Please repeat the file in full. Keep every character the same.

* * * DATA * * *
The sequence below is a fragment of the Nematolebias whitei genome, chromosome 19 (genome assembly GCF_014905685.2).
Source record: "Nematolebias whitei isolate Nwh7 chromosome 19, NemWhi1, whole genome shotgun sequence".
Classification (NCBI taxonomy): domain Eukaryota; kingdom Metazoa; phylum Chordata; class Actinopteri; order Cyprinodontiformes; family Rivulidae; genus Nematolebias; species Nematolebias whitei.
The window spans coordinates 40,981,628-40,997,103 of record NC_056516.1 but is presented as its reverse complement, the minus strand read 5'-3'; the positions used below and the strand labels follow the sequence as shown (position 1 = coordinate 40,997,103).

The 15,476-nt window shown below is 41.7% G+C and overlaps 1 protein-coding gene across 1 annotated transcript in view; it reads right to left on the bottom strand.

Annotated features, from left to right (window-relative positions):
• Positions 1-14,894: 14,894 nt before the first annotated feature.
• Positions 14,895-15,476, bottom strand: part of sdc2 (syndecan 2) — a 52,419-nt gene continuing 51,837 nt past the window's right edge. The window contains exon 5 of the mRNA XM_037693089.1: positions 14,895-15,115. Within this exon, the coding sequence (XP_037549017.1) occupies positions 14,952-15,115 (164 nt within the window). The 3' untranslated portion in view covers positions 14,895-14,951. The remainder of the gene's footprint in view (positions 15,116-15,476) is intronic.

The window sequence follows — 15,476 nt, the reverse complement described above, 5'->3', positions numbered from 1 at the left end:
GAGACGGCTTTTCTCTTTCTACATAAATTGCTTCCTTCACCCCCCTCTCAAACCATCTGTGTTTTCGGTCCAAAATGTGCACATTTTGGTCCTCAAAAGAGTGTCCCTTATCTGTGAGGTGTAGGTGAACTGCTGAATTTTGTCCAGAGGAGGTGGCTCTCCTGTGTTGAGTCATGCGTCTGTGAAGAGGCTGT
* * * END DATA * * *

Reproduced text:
The sequence below is a fragment of the Nematolebias whitei genome, chromosome 19 (genome assembly GCF_014905685.2).
Source record: "Nematolebias whitei isolate Nwh7 chromosome 19, NemWhi1, whole genome shotgun sequence".
Classification (NCBI taxonomy): domain Eukaryota; kingdom Metazoa; phylum Chordata; class Actinopteri; order Cyprinodontiformes; family Rivulidae; genus Nematolebias; species Nematolebias whitei.
The window spans coordinates 40,981,628-40,997,103 of record NC_056516.1 but is presented as its reverse complement, the minus strand read 5'-3'; the positions used below and the strand labels follow the sequence as shown (position 1 = coordinate 40,997,103).

The 15,476-nt window shown below is 41.7% G+C and overlaps 1 protein-coding gene across 1 annotated transcript in view; it reads right to left on the bottom strand.

Annotated features, from left to right (window-relative positions):
• Positions 1-14,894: 14,894 nt before the first annotated feature.
• Positions 14,895-15,476, bottom strand: part of sdc2 (syndecan 2) — a 52,419-nt gene continuing 51,837 nt past the window's right edge. The window contains exon 5 of the mRNA XM_037693089.1: positions 14,895-15,115. Within this exon, the coding sequence (XP_037549017.1) occupies positions 14,952-15,115 (164 nt within the window). The 3' untranslated portion in view covers positions 14,895-14,951. The remainder of the gene's footprint in view (positions 15,116-15,476) is intronic.

The window sequence follows — 15,476 nt, the reverse complement described above, 5'->3', positions numbered from 1 at the left end:
GAGACGGCTTTTCTCTTTCTACATAAATTGCTTCCTTCACCCCCCTCTCAAACCATCTGTGTTTTCGGTCCAAAATGTGCACATTTTGGTCCTCAAAAGAGTGTCCCTTATCTGTGAGGTGTAGGTGAACTGCTGAATTTTGTCCAGAGGAGGTGGCTCTCCTGTGTTGAGTCATGCGTCTGTGAAGAGGCTGT